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Consider a Bernoulli experiment, such as flipping a not necessarily fair coin, which results in a positive outcome (heads) with probability $p$ and with a negative outcome (tails) with probability $(1-p)$. Now repeat this experiment $n$ times, and let the total number of positive outcomes (heads) be $k$.

Now, given $n$ and $k$ but not $p$ what is the probability that the Bernoulli experiment (flipping the coin) again will result in a positive outcome (head)?

If $n$ and $k$ were 0 this would be an easy task: as there is no further information and the outcomes could be defined the other way around, it is symmetric and thus $p=0.5$.

Otherwise it's a little more complicated (the dependency on n ($|n$) is omitted for clarity). The expected probability is: $\langle p |k\rangle = \int _0 ^1 p\cdot f(p|k) \,\mathrm{d} p$.

Using Bayes' theorem gives $f(p|k) = p(k|p) \frac{f(p)}{p(k)} $ and marginalization gives $p(k)=\int_0^1 p(k|p) \cdot f(p) \,\mathrm{d} p$. The Binomial distribution further tells us that $p(k|p)=\binom{n}{k}\cdot p^k \cdot (1-p)^{n-k}$. But what is the correct term for the prior of $p$, $f(p)$?

Jaynes & co. tell me to use a maximum Entropy prior. To maximize entropy of $p$ ($H(p)=-\int_0^1 f(p) \cdot ln(f(p)) \,\mathrm{d} p$), set $f(p)=1$. But this would not maximize the entropy of $k$; the entropy of $k$ would be maximal if $p$ was $0.5$ thus if $f(p)=0$ but infinity at 0.5 (integrating to 1).

So, what is the correct prior to choose for $f(p)$? Does it depend on $n$?

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    $\begingroup$ Could you please re-formulate the question? $\endgroup$ – Rasto S. Apr 19 '13 at 15:16
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    $\begingroup$ I have attempted to reformulate the question to make it clearer. But it is possible that I have changed the meaning of the question: YAK, could you please check that the question is the one you would like to ask? $\endgroup$ – Niel de Beaudrap Apr 19 '13 at 15:29
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    $\begingroup$ Can't you simply use the empirical bias? If we know that the bias of each coin is $p$, then each individual bit has entropy $h(p)$. If $n$ is large, by the law of large numbers the empirical bias of the coins would be close to $p$, and conditioned on that information the entropy of each individual bit is still close to $h(p)$. So the empirical mean does not provide any further information than the bias of the coins. $\endgroup$ – MCH Apr 19 '13 at 15:36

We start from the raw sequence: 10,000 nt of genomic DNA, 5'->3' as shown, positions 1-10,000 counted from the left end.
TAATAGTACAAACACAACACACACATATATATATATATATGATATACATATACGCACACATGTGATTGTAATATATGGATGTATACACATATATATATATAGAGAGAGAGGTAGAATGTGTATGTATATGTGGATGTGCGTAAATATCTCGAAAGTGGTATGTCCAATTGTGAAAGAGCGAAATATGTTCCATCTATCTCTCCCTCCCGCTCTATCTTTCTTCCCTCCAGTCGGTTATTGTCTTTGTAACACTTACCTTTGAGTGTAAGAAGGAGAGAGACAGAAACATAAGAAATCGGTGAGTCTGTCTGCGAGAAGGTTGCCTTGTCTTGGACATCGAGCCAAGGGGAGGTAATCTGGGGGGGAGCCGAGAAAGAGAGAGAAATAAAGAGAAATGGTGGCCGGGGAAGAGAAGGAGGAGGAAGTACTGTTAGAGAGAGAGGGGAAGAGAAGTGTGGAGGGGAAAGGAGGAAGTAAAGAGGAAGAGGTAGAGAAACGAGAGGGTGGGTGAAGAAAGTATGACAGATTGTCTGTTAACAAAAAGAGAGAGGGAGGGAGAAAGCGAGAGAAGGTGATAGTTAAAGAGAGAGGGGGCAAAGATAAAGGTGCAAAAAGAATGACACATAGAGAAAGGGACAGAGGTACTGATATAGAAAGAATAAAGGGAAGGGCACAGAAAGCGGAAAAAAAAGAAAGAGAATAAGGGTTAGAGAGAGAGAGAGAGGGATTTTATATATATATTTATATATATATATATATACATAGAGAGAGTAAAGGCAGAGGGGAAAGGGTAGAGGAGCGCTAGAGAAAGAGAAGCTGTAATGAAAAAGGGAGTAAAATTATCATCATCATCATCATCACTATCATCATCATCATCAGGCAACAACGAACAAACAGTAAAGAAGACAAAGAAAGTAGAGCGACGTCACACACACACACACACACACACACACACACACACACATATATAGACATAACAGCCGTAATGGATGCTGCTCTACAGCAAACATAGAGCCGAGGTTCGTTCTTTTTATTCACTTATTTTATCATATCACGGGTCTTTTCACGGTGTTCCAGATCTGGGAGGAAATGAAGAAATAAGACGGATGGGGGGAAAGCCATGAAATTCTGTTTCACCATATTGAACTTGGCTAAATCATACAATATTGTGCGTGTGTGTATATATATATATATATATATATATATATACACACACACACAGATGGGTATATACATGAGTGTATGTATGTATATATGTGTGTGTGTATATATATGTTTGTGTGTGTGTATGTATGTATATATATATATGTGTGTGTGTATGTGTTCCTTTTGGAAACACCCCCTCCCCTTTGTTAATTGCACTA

• $\begingroup$ Sry @NieldeBeaudrap and others, I thought asking in prose was easier and more fun. $\endgroup$ – jan-glx Apr 20 '13 at 11:43
  • $\begingroup$ Could the down-voters plz explain why? $\endgroup$ – jan-glx Apr 21 '13 at 11:13
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The question this response was trying to answer, roughly: "What is a way to reveal information about the outcome of $n$ i.i.d. coin flips that helps you learn the bias of the coin, but wihout revealing too much about the individual bits?"

Since the bits are i.i.d., the numbers $h$ and $t$ (number each of heads and tails) are completely sufficient to describe what the sequence tells you about the bias of the coin. (Or if you know $n$, either number alone.) This follows because, for each possible parameter $p$, all sequences resulting in a particular count $(h,t)$ are equally likely. So revealing the individual bits adds no information about the bias of the coin once $h$ and $t$ are known. On the other hand, presumably you don't mind releasing $h$ and $t$ as they do not give too much information about any one bit flip.

As a sidenote, one way to approach this general sort of problem is differential privacy. I'm not sure that it's a good fit for your setting, but it formalizes the notion of how much one learns about data from computing some function on the data. The idea is that, if I have two sequences $x$ and $x'$ that differ only on a single bit (say the $i$th bit), then my function, which is randomized, should produce approximately the same distribution over outputs:

\begin{equation} \Pr[f(x) = a] \leq e^{\varepsilon} \Pr[f(x') = a] \end{equation} for all $a$.

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  • $\begingroup$ usul thanks for answering! Unfortunately @Niels edit changed the meaning of my question slightly, thus I cannot accept your answer. And thanks for the hint to differential privacy, seems to be an interesting topic. $\endgroup$ – jan-glx Apr 20 '13 at 11:47
  • $\begingroup$ @YAK - sure, no problem! I'll also modify the answer so it's clear what it is addressing. $\endgroup$ – usul Apr 20 '13 at 14:08

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